Have two bathrooms, both of whose ceilings I would like to add a coat of
paint to. Am a true novice with this, so may I please ask some really basic
Ceiling No. 1 has a textured finish; the typical "swirl" type.
Do I want to use a roller or a brush ?
If a roller, what type of knap, etc. Really don't know what type to get if
this is what you recommend
For the edges, and light fixtures that can't be removed, etc., is is correct
to use a brush for these areas, even though a roller was used for the rest
of the ceiling; will it "blend in" O,K, if I do ?
Ceiling No. 2 is smooth.
Again, is a roller or a brush best ?
BTW: one of them has a small brown water stain. I was thinking of coating
it with Kilz first.
a. Do I have to sand or gouge out the brown part first ?
b. Will a high quality latex go over the Kilz in a single coat such that
the Kilz coating will not be apparent ?
c. Are there special paints for ceilings, or any high quality interior
latex is fine ?
Any hints also would be much appreciated.
Thank you very much,
I'm no painting expert but I do paint my own stuff when I HAVE to.
When recently painting a textured ceiling, I used a 'texture' roller
from Home Depot and it did a great job for me.
Hope this helps you.
Get a 1/2" or 3/4" knap roller cover. You can spend a lot or a little.
The cheap ones will have lots of loose fuzz, so comb them first. I gave
up on cleaning roller covers long ago, so I buy the cheap ones and throw
them away. The expensive ones are mostly for pros who don't mind
cleaning. I'm a pro, but I'd rather have the time. If you take a break,
wrap the roller cover in plastic and put it in the refrigerator. It will
keep for weeks that way.
Yes. It will work fine as long as you don't let it dry between doing the
edges and the field. I like what's called a "sash brush". It has an
angled tip (side to side) and the fibers come to a chisel edge when you
stroke on the paint. This makes it easy to get a very sharp, thin edge
to "cut in" at the corners.
Use a roller. I once painted my hallway with a brush just so I could say
I'd done it. It took at least five times as long, and I had a lot more
drips. Also, my arms and back hurt from all the extra effort. I feel
sorry for the painters who never had rollers.
Kilz is a pretty good brand. I'd use the oil-based version. If it's a
small stain, get a spray can.
Yes and yes. Ceilings are traditionally painted flat white. The flat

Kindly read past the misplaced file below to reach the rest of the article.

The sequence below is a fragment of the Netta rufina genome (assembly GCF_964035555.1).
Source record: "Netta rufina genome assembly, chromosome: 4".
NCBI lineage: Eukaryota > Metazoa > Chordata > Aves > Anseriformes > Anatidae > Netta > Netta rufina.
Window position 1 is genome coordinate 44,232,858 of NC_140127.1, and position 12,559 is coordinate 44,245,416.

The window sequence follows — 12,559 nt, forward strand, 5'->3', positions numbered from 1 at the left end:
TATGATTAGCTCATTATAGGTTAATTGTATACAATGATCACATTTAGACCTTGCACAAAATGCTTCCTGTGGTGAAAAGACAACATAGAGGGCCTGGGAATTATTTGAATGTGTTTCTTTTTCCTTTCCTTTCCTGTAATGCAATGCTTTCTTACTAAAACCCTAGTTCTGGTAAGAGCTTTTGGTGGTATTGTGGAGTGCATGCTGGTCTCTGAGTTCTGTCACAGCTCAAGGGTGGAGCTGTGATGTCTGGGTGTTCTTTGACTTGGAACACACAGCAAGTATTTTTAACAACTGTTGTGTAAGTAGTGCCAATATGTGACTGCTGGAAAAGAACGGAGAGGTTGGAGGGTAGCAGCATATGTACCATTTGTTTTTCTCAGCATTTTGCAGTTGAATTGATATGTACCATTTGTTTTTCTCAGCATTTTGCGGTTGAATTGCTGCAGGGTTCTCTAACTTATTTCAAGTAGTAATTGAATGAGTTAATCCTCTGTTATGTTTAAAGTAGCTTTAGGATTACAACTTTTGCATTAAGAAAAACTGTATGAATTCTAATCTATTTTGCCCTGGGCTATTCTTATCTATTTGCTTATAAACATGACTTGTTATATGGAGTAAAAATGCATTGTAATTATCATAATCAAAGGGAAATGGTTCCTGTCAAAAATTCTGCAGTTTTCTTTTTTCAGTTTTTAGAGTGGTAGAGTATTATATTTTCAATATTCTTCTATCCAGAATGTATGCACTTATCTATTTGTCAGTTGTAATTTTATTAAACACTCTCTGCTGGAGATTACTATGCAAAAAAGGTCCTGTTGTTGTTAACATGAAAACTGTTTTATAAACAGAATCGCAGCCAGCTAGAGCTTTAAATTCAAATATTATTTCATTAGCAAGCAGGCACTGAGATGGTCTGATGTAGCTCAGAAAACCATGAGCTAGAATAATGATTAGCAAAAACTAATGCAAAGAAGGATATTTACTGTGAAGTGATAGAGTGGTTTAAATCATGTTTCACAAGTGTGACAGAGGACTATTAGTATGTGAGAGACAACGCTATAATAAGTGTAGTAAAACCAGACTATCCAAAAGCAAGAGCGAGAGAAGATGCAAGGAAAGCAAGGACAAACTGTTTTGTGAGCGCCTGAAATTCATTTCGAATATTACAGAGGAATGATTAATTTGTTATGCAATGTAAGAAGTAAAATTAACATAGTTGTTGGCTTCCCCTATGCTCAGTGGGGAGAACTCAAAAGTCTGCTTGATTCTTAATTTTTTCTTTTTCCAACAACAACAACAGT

paint hides flaws in the sheet rock, and the white color makes the room
Go to a real paint store and ask for advice. The people there will be
glad to help you. The big-box stores often have someone behind the paint
counter who got fired from McDonalds.
Preparation is the hardest, and most important, part of the job. Wash
the walls, clean all the corners, fill the holes with spackle, caulk all
the cracks. I went to see a client an hour ago who wants his living room
painted. He said I don't have to clean, just paint over the dirt. I told
him that since he smokes, the paint won't stick unless I clean off the
Use the shiniest paint finish you can stand. Bathroom walls get wet and
attact dust. Flat paint on the wall is harder to clean and rubs off
easier. Think twice before you choose gloss or semi-gloss, though. They
can be annoying as entire rooms.
Don't rely on tape for edges. The paint will wick under. If you have
steady hands, you can paint a straight line faster than you can put up
tape, take it down, and fix the problems. If you DO use tape, take it
down before the paint dries.
Do a Google search for paint advice. There are plenty of web sites that
will give you step-by-step instructions.
You're welcome very much. Let us know how it goes.
Assume you mean a pattern vs "popcorn" (the loose crap that makes a mess
when you touch it).
You can use a roller just fine.
3/8" is typical for regular walls/ceilings. Really depends on how deep
the "pattern" is. Go the next size up, like 1/2", should do it. Just
remember that when you first load the roller it may not cover much or
well. The roller has to get soaked with paint. Slightly wetting the
roller before the forst dip in the paint tray will help "prime" it.
Paint sections between pain reloads. After initial direction go
perpendicular to it for eveness.
Can't remove the fixture? Not sure why. Maybe too much of an issue for
Then trim around the fixture with a brush several inches out. Don't paint
a clean "line" around it then leave that. Paint around it then pull the
brush out away from the fixture in strokes so that the paint "feathers"
out to very thin. This will blend it. When you do the rolling part, don't